There is an Adobe Flash Zero Day exploit delivered through a Microsoft Word document that deploys the FinSpy commercial malware.
The Zero Day, CVE-2017-11292, has been spotted in a live attack, and they advise businesses and government organizations to install the update from Adobe immediately.
Kaspersky Lab discovered the vulnerability and reported it to Adobe, which issued an advisory.
The researchers believe the group behind the attack was also responsible for CVE-2017-8759, another Zero Day, reported in September — and they are confident the threat actor involved is BlackOasis, which the Kaspersky Lab Global Research and Analysis Team began tracking in 2016.
Upon successful exploitation of the vulnerability, the FinSpy malware (also known as FinFisher) is installed on the target computer, researchers said. FinSpy is a commercial malware, typically sold to nation states and law enforcement agencies to conduct surveillance. In the past, use of the malware was mostly domestic, with law enforcement agencies deploying it for surveillance on local targets.
BlackOasis is a significant exception to this — using it against a wide range of targets across the world. It appears now FinSpy is employing global intelligence operations, with one country using it against another.
The malware used in the attack is the most recent version of FinSpy, equipped with multiple anti-analysis techniques to make forensic analysis more difficult.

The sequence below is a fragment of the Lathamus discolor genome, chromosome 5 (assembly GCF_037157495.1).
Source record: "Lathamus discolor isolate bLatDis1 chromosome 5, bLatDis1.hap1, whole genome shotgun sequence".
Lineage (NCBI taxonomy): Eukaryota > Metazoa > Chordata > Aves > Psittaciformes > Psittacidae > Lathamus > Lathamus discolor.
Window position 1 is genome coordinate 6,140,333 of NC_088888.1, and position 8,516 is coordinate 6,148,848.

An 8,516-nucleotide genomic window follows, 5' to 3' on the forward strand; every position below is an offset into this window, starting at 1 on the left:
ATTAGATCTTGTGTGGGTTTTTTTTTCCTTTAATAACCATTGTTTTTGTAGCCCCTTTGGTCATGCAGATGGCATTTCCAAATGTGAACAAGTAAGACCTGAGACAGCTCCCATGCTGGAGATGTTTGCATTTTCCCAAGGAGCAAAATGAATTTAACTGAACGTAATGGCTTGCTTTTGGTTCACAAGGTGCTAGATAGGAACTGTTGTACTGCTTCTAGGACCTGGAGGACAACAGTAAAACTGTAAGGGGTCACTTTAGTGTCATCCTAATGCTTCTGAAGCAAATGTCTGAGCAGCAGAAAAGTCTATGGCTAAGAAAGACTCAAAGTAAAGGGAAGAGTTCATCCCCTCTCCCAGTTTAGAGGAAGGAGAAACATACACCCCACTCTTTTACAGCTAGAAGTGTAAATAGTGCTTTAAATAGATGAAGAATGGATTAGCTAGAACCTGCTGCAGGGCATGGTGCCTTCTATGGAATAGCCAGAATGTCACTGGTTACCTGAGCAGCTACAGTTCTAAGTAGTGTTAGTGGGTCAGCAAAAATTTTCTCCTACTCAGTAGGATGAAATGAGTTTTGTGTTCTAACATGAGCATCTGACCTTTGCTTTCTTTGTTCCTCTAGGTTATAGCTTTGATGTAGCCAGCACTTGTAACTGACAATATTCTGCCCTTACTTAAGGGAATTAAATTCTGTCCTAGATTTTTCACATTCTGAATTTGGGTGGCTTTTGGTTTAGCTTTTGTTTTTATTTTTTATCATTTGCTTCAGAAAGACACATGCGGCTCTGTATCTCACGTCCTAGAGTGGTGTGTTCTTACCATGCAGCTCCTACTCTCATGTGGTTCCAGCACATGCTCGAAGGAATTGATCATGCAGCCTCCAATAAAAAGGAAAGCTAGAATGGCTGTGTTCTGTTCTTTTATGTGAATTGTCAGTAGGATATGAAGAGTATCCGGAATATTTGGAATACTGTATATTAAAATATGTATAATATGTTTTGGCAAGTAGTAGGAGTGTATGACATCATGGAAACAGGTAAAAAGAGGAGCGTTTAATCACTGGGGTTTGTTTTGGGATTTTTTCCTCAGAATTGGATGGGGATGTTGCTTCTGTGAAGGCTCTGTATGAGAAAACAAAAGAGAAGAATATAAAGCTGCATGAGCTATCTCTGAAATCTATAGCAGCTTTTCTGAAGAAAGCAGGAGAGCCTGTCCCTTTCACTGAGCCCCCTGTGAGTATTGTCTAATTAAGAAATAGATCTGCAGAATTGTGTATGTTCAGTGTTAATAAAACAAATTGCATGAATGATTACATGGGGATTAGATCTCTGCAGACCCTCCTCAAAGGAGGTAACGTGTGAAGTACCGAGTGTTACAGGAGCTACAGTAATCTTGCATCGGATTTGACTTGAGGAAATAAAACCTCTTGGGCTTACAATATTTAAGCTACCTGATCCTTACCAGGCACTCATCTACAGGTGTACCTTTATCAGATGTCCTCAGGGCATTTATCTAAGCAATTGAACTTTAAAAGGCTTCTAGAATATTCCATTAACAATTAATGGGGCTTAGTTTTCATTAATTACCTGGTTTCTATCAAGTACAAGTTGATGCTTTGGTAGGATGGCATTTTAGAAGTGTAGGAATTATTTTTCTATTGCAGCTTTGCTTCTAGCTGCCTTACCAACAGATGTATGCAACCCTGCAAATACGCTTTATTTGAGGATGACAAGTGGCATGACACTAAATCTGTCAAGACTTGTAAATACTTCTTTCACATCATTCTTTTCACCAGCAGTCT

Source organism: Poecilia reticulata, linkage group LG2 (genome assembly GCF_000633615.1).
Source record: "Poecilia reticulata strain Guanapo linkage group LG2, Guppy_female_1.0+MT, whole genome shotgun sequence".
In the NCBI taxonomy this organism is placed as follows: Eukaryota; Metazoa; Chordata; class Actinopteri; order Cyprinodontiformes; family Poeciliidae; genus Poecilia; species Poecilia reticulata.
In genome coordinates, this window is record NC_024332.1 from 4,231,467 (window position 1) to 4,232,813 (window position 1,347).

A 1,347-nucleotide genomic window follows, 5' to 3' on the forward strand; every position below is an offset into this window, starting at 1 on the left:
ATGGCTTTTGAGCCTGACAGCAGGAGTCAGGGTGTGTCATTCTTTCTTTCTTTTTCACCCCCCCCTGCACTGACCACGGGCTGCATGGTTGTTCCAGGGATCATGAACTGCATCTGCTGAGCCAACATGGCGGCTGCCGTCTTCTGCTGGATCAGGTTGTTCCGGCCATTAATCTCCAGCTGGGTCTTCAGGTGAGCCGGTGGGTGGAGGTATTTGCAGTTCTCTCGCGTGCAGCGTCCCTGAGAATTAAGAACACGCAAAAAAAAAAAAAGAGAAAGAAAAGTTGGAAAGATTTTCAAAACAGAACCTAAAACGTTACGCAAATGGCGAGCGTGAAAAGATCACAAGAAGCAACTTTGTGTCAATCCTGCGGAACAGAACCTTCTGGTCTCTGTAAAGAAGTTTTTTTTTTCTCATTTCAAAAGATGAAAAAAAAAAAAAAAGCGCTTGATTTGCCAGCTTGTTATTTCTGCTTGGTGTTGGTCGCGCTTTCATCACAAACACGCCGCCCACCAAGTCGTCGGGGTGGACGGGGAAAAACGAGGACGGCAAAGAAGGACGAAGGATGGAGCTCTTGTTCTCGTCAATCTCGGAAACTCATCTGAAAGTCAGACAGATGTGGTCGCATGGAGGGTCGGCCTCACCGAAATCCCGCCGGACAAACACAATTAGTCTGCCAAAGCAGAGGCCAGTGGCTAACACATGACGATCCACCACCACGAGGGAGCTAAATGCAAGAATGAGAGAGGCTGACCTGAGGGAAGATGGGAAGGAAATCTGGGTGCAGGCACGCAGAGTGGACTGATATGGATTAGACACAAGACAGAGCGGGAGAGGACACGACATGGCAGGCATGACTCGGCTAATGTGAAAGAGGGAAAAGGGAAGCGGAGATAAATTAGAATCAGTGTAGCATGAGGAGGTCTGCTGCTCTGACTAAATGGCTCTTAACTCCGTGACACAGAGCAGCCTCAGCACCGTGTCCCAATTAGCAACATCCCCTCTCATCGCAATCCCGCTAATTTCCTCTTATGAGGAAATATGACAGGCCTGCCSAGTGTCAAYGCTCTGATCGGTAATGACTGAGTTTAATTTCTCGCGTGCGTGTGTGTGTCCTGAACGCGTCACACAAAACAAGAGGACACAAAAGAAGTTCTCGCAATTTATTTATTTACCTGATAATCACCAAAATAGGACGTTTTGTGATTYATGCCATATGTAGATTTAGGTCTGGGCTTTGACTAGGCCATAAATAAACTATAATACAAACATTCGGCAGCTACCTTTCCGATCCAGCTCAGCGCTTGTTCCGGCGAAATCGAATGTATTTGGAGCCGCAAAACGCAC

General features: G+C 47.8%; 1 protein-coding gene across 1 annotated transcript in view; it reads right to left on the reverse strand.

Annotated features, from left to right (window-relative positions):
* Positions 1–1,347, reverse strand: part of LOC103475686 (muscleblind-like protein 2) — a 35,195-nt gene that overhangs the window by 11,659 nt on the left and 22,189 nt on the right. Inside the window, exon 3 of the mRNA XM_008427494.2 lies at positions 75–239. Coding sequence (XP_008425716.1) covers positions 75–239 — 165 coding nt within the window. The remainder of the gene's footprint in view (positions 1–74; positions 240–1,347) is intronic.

After installation, the malware establishes a foothold on the attacked computer and connects to its command and control servers located in Switzerland, Bulgaria and the Netherlands, to await further instructions and exfiltrate data, the researchers said.
BlackOasis’ interests involve aspects of Middle Eastern politics, including prominent figures in the United Nations, opposition bloggers and activists, as well as regional news correspondents. They also appear to have an interest in specific regional verticals. During 2016, the company’s researchers observed a heavy interest in Angola, exemplified by lure documents indicating targets with suspected ties to oil, money laundering and other activities.
So far, victims of BlackOasis have been in: Russia, Iraq, Afghanistan, Nigeria, Libya, Jordan, Tunisia, Saudi Arabia, Iran, the Netherlands, Bahrain, United Kingdom and Angola.
“The attack using the recently discovered Zero Day exploit is the third time this year we have seen FinSpy distribution through exploits to Zero Day vulnerabilities,” said Anton Ivanov, lead malware analyst at Kaspersky Lab. “Previously, actors deploying this malware abused critical issues in Microsoft Word and Adobe products. We believe the number of attacks relying on FinSpy software, supported by Dero day exploits such as the one described here, will continue to grow.”
Kaspersky Lab researchers advise organizations to take the following actions:
• If not already implemented, use the killbit feature for Flash software and, wherever possible, disable it completely
• Implement an advanced, multi-layered security solution that covers all networks, systems and endpoints
• Educate and train personnel on social engineering tactics as this method is often used to make a victim open a malicious document or click on an infected link
• Conduct regular security assessments of the organization’s IT infrastructure
Click here for more technical details, including indicators of compromise and YARA rules.